Clockwise from top left: courtesy Tiffany Zhang, Sophie C. Horiuchi-Forrester, Andre Lee, and Bandana Shrestha
Making mochi balls, developing sewing skills and learning perseverance and resilience. These are just a few of the things that Asian American and Pacific Islander staff members at AARP have absorbed from their mothers.
To celebrate Mother's Day and Asian American and Pacific Islander Heritage Month, we asked our AAPI employees to tell us about their mothers and how those women shaped their traditions and cultures. They shared tales of dancing with their mothers, celebrating milestones and soaking up wisdom. Read their stories of admiration and love here.
Analyst, Office of the Chief Advocacy and Engagement Officer
I'm a huge, burly guy, and one of my fondest memories with my mom is learning to sew by hand. She was the head seamstress of a factory in Hong Kong, before marrying my dad.
Growing up in Central America, all my clothes outside of American imports were made by her from scratch because the stores didn't sell clothing in my size. Every few months, she would have this routine of gathering every family member's clothes and doing maintenance on them — fixing a busted thread here, a loose button there.
As an adult, I have a sewing kit. My wife tells me one of the reasons she knew I was a keeper back when we were dating was because I volunteered to repair all her sentimental pieces (she lamented that her sorority hoodie was falling apart).
My mom always repeats this bit of advice, which is very Zen for many things in my life: a bit of care early and often makes things stand the test of time.
Sophie C. Horiuchi-Forrester
AAPI Statewide Lead, San Jose Regional Manager
San Jose, California
Miso and pork go well together. Vegetables should be cut for intended flavor absorption and cooking time. Plate and serve the food at the right temperature.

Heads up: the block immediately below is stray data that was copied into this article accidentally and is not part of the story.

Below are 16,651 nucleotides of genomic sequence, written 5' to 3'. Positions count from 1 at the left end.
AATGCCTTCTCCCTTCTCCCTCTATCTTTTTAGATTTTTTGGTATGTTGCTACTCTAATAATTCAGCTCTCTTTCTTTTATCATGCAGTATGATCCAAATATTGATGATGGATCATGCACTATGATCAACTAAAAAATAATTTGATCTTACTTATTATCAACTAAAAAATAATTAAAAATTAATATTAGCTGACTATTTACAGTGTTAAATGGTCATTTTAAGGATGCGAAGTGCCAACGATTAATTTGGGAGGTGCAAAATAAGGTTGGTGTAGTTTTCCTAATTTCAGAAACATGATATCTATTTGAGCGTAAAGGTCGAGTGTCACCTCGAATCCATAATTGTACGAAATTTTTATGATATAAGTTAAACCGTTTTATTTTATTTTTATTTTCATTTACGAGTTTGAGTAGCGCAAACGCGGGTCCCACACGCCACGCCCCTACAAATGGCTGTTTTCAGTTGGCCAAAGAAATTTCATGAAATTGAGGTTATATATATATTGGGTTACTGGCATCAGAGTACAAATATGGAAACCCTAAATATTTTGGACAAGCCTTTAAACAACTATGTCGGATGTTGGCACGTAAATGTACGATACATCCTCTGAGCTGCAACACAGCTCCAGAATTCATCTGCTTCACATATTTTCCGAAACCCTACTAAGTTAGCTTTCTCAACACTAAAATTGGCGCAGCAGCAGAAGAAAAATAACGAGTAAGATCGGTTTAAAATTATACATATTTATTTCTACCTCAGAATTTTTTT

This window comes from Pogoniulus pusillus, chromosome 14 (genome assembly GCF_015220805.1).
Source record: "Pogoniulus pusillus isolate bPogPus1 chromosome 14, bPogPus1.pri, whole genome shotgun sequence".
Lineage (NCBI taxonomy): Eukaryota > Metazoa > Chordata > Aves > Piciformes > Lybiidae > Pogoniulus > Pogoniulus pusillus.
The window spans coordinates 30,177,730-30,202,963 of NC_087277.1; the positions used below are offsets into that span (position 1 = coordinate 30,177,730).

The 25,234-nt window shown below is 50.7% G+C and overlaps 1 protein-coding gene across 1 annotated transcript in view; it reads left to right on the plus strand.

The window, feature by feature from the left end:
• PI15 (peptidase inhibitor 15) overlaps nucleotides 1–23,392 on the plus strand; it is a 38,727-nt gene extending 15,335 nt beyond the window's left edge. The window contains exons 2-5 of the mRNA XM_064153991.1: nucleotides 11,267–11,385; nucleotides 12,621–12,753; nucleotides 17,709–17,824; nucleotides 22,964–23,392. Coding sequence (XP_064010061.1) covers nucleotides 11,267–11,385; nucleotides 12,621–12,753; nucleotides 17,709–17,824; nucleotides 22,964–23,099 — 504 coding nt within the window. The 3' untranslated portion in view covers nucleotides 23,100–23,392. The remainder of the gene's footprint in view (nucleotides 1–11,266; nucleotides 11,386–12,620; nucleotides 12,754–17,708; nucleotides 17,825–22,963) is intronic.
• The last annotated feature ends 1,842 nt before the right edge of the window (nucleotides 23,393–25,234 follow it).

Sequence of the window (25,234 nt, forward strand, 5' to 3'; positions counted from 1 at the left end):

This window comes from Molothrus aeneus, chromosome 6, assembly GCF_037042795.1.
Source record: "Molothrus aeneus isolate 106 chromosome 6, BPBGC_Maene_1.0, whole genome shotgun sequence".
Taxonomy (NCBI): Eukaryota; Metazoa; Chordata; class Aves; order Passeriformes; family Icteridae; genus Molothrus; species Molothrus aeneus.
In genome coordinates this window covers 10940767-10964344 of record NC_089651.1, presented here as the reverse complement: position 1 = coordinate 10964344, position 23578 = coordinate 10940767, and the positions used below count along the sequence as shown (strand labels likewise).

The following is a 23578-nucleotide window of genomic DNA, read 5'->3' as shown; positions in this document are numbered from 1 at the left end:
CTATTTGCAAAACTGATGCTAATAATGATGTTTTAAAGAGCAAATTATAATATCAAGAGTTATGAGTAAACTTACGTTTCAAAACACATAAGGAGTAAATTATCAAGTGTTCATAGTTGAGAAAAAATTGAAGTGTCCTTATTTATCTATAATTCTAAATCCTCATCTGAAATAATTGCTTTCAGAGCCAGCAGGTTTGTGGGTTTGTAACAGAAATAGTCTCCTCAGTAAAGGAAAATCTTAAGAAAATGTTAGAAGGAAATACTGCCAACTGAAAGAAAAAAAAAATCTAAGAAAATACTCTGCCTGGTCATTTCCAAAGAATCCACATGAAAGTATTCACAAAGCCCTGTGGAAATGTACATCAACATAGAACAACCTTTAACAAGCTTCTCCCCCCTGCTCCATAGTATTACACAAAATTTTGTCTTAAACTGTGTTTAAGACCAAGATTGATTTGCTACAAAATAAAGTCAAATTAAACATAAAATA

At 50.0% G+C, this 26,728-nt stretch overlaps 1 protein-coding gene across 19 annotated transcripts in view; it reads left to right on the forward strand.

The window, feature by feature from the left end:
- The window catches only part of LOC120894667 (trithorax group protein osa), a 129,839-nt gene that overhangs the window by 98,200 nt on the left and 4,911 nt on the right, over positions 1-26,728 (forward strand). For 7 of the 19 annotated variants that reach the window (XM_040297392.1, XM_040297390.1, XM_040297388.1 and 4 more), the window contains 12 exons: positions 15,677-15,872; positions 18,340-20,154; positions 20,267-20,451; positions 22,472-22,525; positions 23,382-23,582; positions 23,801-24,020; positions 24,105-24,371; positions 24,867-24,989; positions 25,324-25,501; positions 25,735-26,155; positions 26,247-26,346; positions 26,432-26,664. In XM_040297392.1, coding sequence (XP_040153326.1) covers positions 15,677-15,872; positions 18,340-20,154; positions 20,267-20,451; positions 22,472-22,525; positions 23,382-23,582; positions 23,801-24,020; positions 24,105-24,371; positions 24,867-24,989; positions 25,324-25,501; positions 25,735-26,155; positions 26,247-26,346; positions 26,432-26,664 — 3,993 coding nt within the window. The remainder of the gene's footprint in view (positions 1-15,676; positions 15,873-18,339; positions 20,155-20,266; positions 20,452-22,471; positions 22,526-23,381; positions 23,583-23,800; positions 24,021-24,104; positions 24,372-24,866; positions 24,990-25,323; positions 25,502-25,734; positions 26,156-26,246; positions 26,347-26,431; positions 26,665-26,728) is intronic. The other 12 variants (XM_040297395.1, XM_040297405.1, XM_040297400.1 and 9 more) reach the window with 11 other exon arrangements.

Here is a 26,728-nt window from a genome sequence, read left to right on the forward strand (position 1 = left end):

Through food preparation, Mom shared how much she cared for us and also demonstrated her values. Using fresh ingredients, knowing when to mix by hand versus by machine, and how to chop and mince — there was always a right way in her mind.
She made things from scratch. Much to her chagrin, I have always been a shortcut kind of gal who embellished half-prepared meals (bottle of Prego sauce over here!). But my son Kenji embraced his grandmother's food sensibility. He used to delight her with new spins on familiar dishes, like adding mint chocolate to the mochi.
On Mother's Day — the one day of the year that moms are not supposed to cook — Mom would shake her head with amusement at what we would prepare. She would eat whatever we made, graciously and kindly, knowing that we had tried our best. We lost Mom last year, but the memories of her cooking (and scolding us with love) remain.
Director, Community Engagement
On this first Mother's Day without her, I am thinking about my mother, Indira. She passed away in October after a long decline. COVID-19 restrictions and living on the other side of the planet meant I was not able to be by my mother's side when she took her last breath.
I am thankful, however, that I was able to visit her twice the year before her health declined. One of those visits was the first time my brother, sister and I spent any significant amount of time together — with each other and our mother — since we were young. How I treasure those memories.
My mother exemplified resilience, persistence and service. My mother taught me to never say never, and she always reminded me that women are the bearer of cultures. Indira — maker of music, lifelong learner, writer of books and histories, builder of people and communities, mother, grandmother, bearer of culture — I remember you.
Jenny V. Jensen
Senior Program Specialist
The best piece of advice that my mom ever gave me when things got tough is: “Sabia sabia.”